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What is a Limited Review?

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  • Written By: Mary McMahon
  • Edited By: O. Wallace
  • Last Modified Date: 08 November 2018
  • Copyright Protected:
    2003-2018
    Conjecture Corporation
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A limited review is an accounting procedure in which financial records are inspected to identify accounting problems. Limited reviews are similar to audits in nature and purpose, but they are not as extensive as audits, and the results of a limited review cannot be substituted for an audit. There are a number of reasons firms can perform a limited review and many accountants can offer this service or assist firms with locating an accountant who will. External reviewers can also be brought in on the order or recommendation of a third party.

In a limited review, financial reports and recordkeeping methods are inspected to confirm that they are reliable. In addition, the reviewer determines whether or not changes would need to be made to bring the records into compliance with general standards of accounting practice. The reliability of financial data and recordkeeping is important, because errors can be compounded over time.

In some regions of the world, financial regulators may order periodic limited reviews to catch financial problems early, before a full scale audit is conducted. The results of these reviews may need to be included in public filings and disclosures so that stockholders and other interested parties can access them if they want to. Companies can also hold periodic internal reviews to maintain compliance with accounting practices. Keeping financial records accurate is important for the company and its shareholders, to ensure that the company is doing business honestly and self-reporting with accuracy.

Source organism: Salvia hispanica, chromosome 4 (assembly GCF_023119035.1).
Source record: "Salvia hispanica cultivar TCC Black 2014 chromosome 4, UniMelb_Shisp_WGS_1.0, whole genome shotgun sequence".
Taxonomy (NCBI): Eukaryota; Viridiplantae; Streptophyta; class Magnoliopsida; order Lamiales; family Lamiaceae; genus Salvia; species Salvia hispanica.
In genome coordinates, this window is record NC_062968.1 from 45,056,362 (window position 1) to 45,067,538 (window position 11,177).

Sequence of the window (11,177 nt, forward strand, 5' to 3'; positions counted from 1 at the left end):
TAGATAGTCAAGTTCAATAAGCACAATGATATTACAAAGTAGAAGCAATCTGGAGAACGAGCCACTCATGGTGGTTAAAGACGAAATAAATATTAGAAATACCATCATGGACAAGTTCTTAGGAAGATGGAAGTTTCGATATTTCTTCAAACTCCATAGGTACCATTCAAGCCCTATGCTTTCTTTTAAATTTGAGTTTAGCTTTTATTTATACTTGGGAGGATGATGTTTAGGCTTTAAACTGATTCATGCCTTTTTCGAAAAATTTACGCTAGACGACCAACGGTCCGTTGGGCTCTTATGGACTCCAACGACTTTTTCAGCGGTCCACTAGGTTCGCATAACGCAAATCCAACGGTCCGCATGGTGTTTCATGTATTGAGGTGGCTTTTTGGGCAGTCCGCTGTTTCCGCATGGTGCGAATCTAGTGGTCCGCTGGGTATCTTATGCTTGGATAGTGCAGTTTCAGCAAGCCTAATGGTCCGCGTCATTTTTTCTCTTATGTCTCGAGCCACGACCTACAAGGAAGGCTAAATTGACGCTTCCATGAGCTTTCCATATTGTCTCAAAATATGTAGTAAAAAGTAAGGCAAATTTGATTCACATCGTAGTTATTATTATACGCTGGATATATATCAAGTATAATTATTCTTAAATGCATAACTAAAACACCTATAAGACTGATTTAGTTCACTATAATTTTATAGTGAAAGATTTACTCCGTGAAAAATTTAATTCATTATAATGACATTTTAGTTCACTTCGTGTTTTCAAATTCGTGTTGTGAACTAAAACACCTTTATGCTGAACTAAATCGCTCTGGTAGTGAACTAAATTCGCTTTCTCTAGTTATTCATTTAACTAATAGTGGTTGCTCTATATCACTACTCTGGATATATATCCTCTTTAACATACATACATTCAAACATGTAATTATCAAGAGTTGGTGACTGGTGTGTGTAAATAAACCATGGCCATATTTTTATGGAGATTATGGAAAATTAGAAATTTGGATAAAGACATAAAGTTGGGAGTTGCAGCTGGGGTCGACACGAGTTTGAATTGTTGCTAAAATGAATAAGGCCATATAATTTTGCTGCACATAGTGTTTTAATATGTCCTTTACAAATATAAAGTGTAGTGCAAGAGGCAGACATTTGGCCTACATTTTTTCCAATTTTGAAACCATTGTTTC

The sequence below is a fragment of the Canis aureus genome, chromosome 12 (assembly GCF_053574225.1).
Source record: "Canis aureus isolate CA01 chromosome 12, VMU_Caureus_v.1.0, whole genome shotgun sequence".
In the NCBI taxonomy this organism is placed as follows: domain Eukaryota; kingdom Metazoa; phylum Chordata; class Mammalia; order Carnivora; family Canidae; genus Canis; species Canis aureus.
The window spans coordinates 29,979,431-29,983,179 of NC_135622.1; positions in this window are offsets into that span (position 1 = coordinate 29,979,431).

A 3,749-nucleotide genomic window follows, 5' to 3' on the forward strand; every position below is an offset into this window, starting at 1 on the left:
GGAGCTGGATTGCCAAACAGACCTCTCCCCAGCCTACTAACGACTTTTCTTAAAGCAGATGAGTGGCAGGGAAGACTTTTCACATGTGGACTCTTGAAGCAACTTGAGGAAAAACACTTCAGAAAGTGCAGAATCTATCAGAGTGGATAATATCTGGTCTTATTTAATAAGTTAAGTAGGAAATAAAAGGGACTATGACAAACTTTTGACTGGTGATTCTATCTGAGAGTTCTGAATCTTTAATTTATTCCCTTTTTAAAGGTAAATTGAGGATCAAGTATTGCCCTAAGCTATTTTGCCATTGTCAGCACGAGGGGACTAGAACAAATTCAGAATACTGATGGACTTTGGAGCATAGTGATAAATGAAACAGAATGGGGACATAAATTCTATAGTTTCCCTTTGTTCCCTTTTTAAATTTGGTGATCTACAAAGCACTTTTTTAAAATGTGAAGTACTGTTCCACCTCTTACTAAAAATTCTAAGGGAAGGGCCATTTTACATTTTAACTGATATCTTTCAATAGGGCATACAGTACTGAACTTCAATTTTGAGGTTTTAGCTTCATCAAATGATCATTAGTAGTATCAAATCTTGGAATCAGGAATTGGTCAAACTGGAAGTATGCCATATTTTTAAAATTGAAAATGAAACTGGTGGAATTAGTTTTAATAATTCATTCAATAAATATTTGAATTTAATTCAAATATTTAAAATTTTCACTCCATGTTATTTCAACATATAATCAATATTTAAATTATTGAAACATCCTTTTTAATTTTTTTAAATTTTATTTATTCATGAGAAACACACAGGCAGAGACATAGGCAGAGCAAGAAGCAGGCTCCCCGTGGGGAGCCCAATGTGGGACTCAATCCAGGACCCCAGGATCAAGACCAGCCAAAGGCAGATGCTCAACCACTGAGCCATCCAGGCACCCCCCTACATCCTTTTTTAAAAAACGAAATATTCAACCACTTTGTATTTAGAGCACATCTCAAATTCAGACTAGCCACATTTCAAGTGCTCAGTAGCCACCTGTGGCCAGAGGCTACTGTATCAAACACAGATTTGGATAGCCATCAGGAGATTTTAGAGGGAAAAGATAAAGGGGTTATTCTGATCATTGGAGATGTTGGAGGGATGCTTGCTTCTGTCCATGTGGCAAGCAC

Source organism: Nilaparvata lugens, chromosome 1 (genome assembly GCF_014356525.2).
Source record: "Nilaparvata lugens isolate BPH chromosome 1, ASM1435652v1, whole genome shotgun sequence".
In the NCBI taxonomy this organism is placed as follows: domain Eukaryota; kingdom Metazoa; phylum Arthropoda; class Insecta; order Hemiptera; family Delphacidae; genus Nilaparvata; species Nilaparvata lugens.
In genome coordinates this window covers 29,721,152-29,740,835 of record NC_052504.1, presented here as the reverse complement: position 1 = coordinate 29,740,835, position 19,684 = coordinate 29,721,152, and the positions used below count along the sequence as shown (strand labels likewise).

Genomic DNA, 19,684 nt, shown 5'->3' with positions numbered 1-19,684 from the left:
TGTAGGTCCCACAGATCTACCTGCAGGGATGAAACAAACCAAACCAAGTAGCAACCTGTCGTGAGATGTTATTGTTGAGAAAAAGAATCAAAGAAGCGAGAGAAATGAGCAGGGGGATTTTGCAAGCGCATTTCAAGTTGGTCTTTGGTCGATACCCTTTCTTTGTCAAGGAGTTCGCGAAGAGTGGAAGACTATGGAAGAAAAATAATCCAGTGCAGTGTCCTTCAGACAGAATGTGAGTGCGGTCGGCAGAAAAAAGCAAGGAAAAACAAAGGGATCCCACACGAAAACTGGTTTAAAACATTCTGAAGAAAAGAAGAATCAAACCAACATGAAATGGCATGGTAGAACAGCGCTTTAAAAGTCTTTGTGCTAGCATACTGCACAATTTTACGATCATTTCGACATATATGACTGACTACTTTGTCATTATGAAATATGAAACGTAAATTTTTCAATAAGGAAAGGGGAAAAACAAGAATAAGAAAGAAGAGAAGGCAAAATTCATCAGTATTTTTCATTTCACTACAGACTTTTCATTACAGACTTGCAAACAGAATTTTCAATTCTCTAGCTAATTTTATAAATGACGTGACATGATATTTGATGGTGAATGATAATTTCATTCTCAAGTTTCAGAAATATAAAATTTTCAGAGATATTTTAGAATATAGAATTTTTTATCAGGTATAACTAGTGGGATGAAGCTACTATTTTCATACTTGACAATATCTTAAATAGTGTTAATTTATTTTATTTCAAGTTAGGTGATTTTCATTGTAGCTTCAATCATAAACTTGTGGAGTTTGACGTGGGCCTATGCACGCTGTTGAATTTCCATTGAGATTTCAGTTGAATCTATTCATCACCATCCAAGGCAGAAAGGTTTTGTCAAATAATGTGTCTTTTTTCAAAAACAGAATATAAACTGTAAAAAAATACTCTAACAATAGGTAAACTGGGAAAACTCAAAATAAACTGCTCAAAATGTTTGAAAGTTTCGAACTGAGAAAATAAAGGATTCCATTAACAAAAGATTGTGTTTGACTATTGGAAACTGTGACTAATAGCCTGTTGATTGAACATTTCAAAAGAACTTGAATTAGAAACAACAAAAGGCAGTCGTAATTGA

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An accounting limited review is one among many tools to keep an accounting system reliable and in conformity with the law and standards of practice in the accounting community. Review of accounts, however, is only useful when the reviewer is provided with full access. It is also important to pair limited review with other practices such as whistleblower policies so that financial issues can be identified and addressed early, before they balloon into large problems. Part of a limited review can include a review of these policies to determine whether or not they are present and to confirm that they are being applied properly.

The results of a limited review may indicate that a system appears to be in order and no changes need to be made to accounting practices. In other cases, the results may show signs of problems which need to be addressed. If serious problems are identified, it may be cause to turn the limited review into an accounting audit to pinpoint the problems and determine the best way to address them.

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